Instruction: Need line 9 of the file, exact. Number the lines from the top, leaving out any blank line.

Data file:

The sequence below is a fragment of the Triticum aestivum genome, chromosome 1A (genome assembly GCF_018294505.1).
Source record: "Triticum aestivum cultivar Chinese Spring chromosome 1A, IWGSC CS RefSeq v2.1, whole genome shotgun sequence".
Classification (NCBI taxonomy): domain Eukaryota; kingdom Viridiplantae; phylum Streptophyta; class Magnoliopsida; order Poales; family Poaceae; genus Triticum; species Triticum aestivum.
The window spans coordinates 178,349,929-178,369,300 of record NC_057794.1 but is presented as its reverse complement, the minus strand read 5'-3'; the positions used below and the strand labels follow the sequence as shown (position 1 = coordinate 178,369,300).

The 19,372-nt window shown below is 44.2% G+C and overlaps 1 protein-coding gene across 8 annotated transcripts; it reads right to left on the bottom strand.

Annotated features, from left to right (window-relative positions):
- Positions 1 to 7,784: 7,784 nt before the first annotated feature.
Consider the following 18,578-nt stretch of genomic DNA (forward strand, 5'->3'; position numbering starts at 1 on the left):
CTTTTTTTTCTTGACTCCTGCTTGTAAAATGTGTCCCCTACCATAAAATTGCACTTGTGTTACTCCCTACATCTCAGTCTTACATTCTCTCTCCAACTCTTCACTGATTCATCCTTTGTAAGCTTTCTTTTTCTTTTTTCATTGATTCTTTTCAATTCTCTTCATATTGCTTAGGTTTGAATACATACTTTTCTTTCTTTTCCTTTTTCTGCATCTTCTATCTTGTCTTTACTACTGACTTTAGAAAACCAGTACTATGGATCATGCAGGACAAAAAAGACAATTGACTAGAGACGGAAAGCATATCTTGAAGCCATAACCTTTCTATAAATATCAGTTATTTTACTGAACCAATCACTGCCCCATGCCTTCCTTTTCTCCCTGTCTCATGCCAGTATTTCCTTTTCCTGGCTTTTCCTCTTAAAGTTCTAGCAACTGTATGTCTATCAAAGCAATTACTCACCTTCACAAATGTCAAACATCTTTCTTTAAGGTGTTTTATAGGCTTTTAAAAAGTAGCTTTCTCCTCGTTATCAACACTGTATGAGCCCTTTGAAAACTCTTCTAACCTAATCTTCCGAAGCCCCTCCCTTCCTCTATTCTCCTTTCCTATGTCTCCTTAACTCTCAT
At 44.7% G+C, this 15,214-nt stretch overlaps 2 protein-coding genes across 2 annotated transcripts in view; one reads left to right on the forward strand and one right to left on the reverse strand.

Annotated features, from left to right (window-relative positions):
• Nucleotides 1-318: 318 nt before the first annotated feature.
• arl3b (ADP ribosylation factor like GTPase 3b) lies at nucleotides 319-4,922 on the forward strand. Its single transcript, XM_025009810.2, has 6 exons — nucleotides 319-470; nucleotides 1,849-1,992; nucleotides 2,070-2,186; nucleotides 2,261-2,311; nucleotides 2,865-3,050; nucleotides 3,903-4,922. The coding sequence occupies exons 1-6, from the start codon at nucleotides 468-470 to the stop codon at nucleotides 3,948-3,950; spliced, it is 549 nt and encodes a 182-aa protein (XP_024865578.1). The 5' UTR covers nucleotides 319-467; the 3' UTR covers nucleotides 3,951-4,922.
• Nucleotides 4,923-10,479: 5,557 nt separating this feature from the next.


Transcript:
CTTTTTTTTCTTGACTCCTGCTTGTAAAATGTGTCCCCTACCATAAAATTGCACTTGTGTTACTCCCTACATCTCAGTCTTACATTCTCTCTCCAACTCTTCACTGATTCATCCTTTGTAAGCTTTCTTTTTCTTTTTTCATTGATTCTTTTCAATTCTCTTCATATTGCTTAGGTTTGAATACATACTTTTCTTTCTTTTCCTTTTTCTGCATCTTCTATCTTGTCTTTACTACTGACTTTAGAAAACCAGTACTATGGATCATGCAGGACAAAAAAGACAATTGACTAGAGACGGAAAGCATATCTTGAAGCCATAACCTTTCTATAAATATCAGTTATTTTACTGAACCAATCACTGCCCCATGCCTTCCTTTTCTCCCTGTCTCATGCCAGTATTTCCTTTTCCTGGCTTTTCCTCTTAAAGTTCTAGCAACTGTATGTCTATCAAAGCAATTACTCACCTTCACAAATGTCAAACATCTTTCTTTAAGGTGTTTTATAGGCTTTTAAAAAGTAGCTTTCTCCTCGTTATCAACACTGTATGAGCCCTTTGAAAACTCTTCTAACCTAATCTTCCGAAGCCCCTCCCTTCCTCTATTCTCCTTTCCTATGTCTCCTTAACTCTCAT